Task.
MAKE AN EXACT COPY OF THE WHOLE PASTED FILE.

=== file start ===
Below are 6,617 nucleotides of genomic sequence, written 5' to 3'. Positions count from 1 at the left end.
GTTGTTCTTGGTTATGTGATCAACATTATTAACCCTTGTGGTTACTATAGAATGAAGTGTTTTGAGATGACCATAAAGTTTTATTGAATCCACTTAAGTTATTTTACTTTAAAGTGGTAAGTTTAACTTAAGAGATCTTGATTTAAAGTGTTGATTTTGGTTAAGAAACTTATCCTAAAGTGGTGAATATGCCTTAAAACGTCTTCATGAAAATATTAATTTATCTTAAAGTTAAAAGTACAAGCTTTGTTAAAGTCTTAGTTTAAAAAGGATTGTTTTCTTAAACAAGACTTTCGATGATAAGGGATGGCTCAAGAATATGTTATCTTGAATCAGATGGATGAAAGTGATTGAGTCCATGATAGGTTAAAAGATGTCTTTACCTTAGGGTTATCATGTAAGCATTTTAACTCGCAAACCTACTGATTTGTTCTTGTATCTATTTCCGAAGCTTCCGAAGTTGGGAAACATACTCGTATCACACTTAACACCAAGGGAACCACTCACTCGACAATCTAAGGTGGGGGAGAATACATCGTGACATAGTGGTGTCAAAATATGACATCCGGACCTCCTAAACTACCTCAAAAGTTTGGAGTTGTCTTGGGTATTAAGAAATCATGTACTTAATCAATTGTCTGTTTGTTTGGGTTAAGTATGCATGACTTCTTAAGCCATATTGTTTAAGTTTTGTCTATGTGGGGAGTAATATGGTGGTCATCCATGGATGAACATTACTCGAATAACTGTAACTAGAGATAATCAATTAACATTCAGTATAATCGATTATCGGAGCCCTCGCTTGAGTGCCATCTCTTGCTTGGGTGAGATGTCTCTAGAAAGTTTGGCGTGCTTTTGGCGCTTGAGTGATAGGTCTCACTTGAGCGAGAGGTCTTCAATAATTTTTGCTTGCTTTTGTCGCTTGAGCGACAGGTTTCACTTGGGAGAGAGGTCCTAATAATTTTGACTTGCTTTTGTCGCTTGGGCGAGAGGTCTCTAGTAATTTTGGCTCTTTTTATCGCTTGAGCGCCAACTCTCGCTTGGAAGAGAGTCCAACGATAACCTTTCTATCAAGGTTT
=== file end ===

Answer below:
Below are 6,617 nucleotides of genomic sequence, written 5' to 3'. Positions count from 1 at the left end.
GTTGTTCTTGGTTATGTGATCAACATTATTAACCCTTGTGGTTACTATAGAATGAAGTGTTTTGAGATGACCATAAAGTTTTATTGAATCCACTTAAGTTATTTTACTTTAAAGTGGTAAGTTTAACTTAAGAGATCTTGATTTAAAGTGTTGATTTTGGTTAAGAAACTTATCCTAAAGTGGTGAATATGCCTTAAAACGTCTTCATGAAAATATTAATTTATCTTAAAGTTAAAAGTACAAGCTTTGTTAAAGTCTTAGTTTAAAAAGGATTGTTTTCTTAAACAAGACTTTCGATGATAAGGGATGGCTCAAGAATATGTTATCTTGAATCAGATGGATGAAAGTGATTGAGTCCATGATAGGTTAAAAGATGTCTTTACCTTAGGGTTATCATGTAAGCATTTTAACTCGCAAACCTACTGATTTGTTCTTGTATCTATTTCCGAAGCTTCCGAAGTTGGGAAACATACTCGTATCACACTTAACACCAAGGGAACCACTCACTCGACAATCTAAGGTGGGGGAGAATACATCGTGACATAGTGGTGTCAAAATATGACATCCGGACCTCCTAAACTACCTCAAAAGTTTGGAGTTGTCTTGGGTATTAAGAAATCATGTACTTAATCAATTGTCTGTTTGTTTGGGTTAAGTATGCATGACTTCTTAAGCCATATTGTTTAAGTTTTGTCTATGTGGGGAGTAATATGGTGGTCATCCATGGATGAACATTACTCGAATAACTGTAACTAGAGATAATCAATTAACATTCAGTATAATCGATTATCGGAGCCCTCGCTTGAGTGCCATCTCTTGCTTGGGTGAGATGTCTCTAGAAAGTTTGGCGTGCTTTTGGCGCTTGAGTGATAGGTCTCACTTGAGCGAGAGGTCTTCAATAATTTTTGCTTGCTTTTGTCGCTTGAGCGACAGGTTTCACTTGGGAGAGAGGTCCTAATAATTTTGACTTGCTTTTGTCGCTTGGGCGAGAGGTCTCTAGTAATTTTGGCTCTTTTTATCGCTTGAGCGCCAACTCTCGCTTGGAAGAGAGTCCAACGATAACCTTTCTATCAAGGTTT